How To Avoid Bacterial Infections While Scavenging Food In The Wild

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September 19, 2023 / Comments (2)

Off-Grid Survival Skills

Food is always available in the wild, but you still have to be cautious of what you eat to avoid bacterial infections. This is easy enough if you understand what wild edibles you can eat. Read on to learn about what you should do if you run out of provisions and need to find food.

Avoid Bacterial Infections | Wild Edibles You Can Eat

Shelter, food, and water are the basics of wilderness survival we are all familiar with. Even amateur campers should know about these outdoor essentials and preparations to be ready for an emergency situation.

But what if something really unfortunate happens and you're indefinitely stranded in the woods? If you run out of food, you can't be careless with what you eat. It's important to understand what you can safely consume in the wild to avoid bacterial infections and possible food poisoning.

1. Stinging Nettle

You can find Stinging Nettles in Europe, Asia, North Africa, and North America. This plant is quite high in protein content for a leafy green vegetable, and it also has very nutritious seeds.

Stinging Nettle | Avoid Bacterial Infections | How To Eat In The Wild

Here are instructions on how to prepare this wild edible in the outdoors:

  • Gather the seeds and pound it like you do with mortar and pestle until it gets sticky.
  • Place this mixture between both of your palms and squeeze until it resembles a loaf of bread.
  • Wrap this in the leaves of the stinging nettle
  • Place in the fire for a few minutes, and it should be ready to eat.

2. Dandelion

Dandelion (also known as “the lion's tooth”) grows in the temperate areas of the Northern Hemisphere. The roots contain vitamins and minerals and the most energy-giving part although the entire plant is edible.

Dandelion | Avoid Bacterial Infections | How To Eat In The Wild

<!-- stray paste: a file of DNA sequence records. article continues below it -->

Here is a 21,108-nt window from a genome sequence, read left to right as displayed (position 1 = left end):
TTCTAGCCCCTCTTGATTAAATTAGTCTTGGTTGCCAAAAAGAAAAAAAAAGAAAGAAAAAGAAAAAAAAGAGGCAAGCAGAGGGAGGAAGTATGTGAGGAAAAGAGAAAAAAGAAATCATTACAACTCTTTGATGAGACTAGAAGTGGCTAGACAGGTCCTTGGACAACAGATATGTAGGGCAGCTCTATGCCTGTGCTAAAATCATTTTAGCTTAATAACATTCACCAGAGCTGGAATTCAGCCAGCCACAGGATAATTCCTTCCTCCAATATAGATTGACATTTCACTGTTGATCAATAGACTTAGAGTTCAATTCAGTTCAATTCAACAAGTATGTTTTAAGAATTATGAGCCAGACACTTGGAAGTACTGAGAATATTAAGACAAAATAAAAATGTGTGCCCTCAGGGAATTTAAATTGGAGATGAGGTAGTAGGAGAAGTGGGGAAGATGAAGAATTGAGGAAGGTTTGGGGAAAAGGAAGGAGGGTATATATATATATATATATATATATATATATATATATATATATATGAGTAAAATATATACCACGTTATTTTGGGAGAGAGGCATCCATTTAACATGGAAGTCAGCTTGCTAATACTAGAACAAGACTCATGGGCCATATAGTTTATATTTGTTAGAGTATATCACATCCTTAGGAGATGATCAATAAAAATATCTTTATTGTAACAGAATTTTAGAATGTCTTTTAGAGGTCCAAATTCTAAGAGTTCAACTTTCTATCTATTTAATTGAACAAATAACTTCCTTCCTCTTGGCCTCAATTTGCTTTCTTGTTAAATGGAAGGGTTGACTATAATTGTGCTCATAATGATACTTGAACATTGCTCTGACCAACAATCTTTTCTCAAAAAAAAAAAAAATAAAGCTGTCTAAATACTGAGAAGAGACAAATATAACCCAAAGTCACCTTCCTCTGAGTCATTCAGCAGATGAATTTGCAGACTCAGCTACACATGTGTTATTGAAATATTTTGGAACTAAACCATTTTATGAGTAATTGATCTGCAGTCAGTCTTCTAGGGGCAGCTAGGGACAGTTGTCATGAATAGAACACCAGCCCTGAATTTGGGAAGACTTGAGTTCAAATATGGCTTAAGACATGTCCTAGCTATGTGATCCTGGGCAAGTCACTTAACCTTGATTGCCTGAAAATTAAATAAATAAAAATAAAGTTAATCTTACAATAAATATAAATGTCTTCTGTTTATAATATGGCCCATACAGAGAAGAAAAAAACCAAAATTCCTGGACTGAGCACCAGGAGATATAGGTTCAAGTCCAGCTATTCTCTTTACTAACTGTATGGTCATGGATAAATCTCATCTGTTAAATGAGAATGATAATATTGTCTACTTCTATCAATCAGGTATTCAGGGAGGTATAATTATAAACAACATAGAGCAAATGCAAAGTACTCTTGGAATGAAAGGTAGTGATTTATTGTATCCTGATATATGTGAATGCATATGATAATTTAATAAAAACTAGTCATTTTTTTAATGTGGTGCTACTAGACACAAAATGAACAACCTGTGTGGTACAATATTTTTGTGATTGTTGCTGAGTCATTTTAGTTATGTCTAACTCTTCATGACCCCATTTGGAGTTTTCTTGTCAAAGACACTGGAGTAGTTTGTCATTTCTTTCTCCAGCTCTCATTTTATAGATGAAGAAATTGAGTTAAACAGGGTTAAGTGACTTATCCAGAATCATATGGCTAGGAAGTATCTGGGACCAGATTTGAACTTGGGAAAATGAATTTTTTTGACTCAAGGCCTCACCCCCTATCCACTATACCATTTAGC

Furthermore, it is also known for having a bitter taste, so it has to be cut into pieces and immersed in cold water before cooking. In a survival situation, on the other hand, you can wash the roots of a Dandelion and jus eat it raw.

3. Burdock

Burdocks are found anywhere in the world and have large leaves that grow up to 28 inches in length.

Burdock | Avoid Bacterial Infections | How To Eat In The Wild

Their roots are rich in starch, which you can dig up and roast over the fire before eating. After that, you can enjoy its fine taste by peeling off the roots.

4. Cattail

You can identify this plant by its unique flower and flat blade-like leaves. It grows in wetlands all over the world, making it an option if you're ever stuck in a marshland.

Cattail | Avoid Bacterial Infections | How To Eat In The Wild

This wild edible's roots are rich in starch, which you can roast over the fire or eat raw. In addition, a cattail's flower is an excellent tinder aside from also being completely edible.

5. Acorns

Acorns come from oak trees and grow all over the world. They're the perfect survival food, since they contain carbohydrates, fats, and proteins. Acorn food preparation requires some patience, as they need to be cooked several times. To prepare, slice the acorns into bits and place in boiling water. You may repeat the process by adding more water until it lessens the bitter taste, or until you think it's finally good for eating.

Watch the full video of these top 5 wild edibles by Survival Lilly:

A person's hunting skills can also keep him alive in the wild. However, these skills require experience and expertise. That's why it's important to impart survival knowledge in all individuals — regardles of whether they have a background in hunting. When faced with a life and death situation, knowing what wild edibles to eat will help you avoid bacterial infections and help you survive in the wilderness too!

What can you say about these edible plants in the wild? Share your thoughts in the comments below!

UP NEXT: Making Pemmican: The Ultimate Survival Food!

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Editor’s Note: This post was originally published on September 19, 2017, and has been updated for quality and relevancy.

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How To Avoid Bacterial Infections While Scavenging Food In The Wild

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